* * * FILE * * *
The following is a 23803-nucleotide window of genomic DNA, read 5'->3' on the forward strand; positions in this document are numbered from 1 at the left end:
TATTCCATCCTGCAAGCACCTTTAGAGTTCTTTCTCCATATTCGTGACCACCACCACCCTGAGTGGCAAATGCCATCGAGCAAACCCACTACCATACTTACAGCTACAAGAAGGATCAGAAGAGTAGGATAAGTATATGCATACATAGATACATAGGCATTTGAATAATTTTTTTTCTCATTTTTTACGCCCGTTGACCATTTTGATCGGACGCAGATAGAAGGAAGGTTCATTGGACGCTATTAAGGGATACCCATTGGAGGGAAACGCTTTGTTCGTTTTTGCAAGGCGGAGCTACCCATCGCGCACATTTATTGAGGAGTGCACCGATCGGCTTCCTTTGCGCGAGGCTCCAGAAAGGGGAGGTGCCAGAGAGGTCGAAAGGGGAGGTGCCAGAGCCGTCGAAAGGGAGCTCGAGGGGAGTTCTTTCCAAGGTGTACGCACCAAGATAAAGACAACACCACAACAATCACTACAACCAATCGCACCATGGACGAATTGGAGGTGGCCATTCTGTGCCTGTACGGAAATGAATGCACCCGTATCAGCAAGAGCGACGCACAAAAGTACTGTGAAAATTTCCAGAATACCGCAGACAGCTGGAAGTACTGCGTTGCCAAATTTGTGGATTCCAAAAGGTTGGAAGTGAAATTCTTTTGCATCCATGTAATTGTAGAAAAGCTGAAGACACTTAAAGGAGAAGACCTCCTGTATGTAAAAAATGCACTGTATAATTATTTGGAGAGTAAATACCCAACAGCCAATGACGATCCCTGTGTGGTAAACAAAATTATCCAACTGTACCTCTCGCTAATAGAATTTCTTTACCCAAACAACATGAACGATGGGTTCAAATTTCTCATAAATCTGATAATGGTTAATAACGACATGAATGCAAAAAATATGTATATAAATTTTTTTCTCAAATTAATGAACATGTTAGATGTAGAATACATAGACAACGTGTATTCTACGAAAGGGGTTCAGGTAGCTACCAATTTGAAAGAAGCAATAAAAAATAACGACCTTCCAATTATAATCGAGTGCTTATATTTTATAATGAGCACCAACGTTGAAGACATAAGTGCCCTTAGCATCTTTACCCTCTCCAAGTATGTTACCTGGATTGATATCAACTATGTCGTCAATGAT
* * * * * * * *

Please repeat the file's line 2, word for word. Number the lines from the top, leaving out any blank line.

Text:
TATTCCATCCTGCAAGCACCTTTAGAGTTCTTTCTCCATATTCGTGACCACCACCACCCTGAGTGGCAAATGCCATCGAGCAAACCCACTACCATACTTACAGCTACAAGAAGGATCAGAAGAGTAGGATAAGTATATGCATACATAGATACATAGGCATTTGAATAATTTTTTTTCTCATTTTTTACGCCCGTTGACCATTTTGATCGGACGCAGATAGAAGGAAGGTTCATTGGACGCTATTAAGGGATACCCATTGGAGGGAAACGCTTTGTTCGTTTTTGCAAGGCGGAGCTACCCATCGCGCACATTTATTGAGGAGTGCACCGATCGGCTTCCTTTGCGCGAGGCTCCAGAAAGGGGAGGTGCCAGAGAGGTCGAAAGGGGAGGTGCCAGAGCCGTCGAAAGGGAGCTCGAGGGGAGTTCTTTCCAAGGTGTACGCACCAAGATAAAGACAACACCACAACAATCACTACAACCAATCGCACCATGGACGAATTGGAGGTGGCCATTCTGTGCCTGTACGGAAATGAATGCACCCGTATCAGCAAGAGCGACGCACAAAAGTACTGTGAAAATTTCCAGAATACCGCAGACAGCTGGAAGTACTGCGTTGCCAAATTTGTGGATTCCAAAAGGTTGGAAGTGAAATTCTTTTGCATCCATGTAATTGTAGAAAAGCTGAAGACACTTAAAGGAGAAGACCTCCTGTATGTAAAAAATGCACTGTATAATTATTTGGAGAGTAAATACCCAACAGCCAATGACGATCCCTGTGTGGTAAACAAAATTATCCAACTGTACCTCTCGCTAATAGAATTTCTTTACCCAAACAACATGAACGATGGGTTCAAATTTCTCATAAATCTGATAATGGTTAATAACGACATGAATGCAAAAAATATGTATATAAATTTTTTTCTCAAATTAATGAACATGTTAGATGTAGAATACATAGACAACGTGTATTCTACGAAAGGGGTTCAGGTAGCTACCAATTTGAAAGAAGCAATAAAAAATAACGACCTTCCAATTATAATCGAGTGCTTATATTTTATAATGAGCACCAACGTTGAAGACATAAGTGCCCTTAGCATCTTTACCCTCTCCAAGTATGTTACCTGGATTGATATCAACTATGTCGTCAATGAT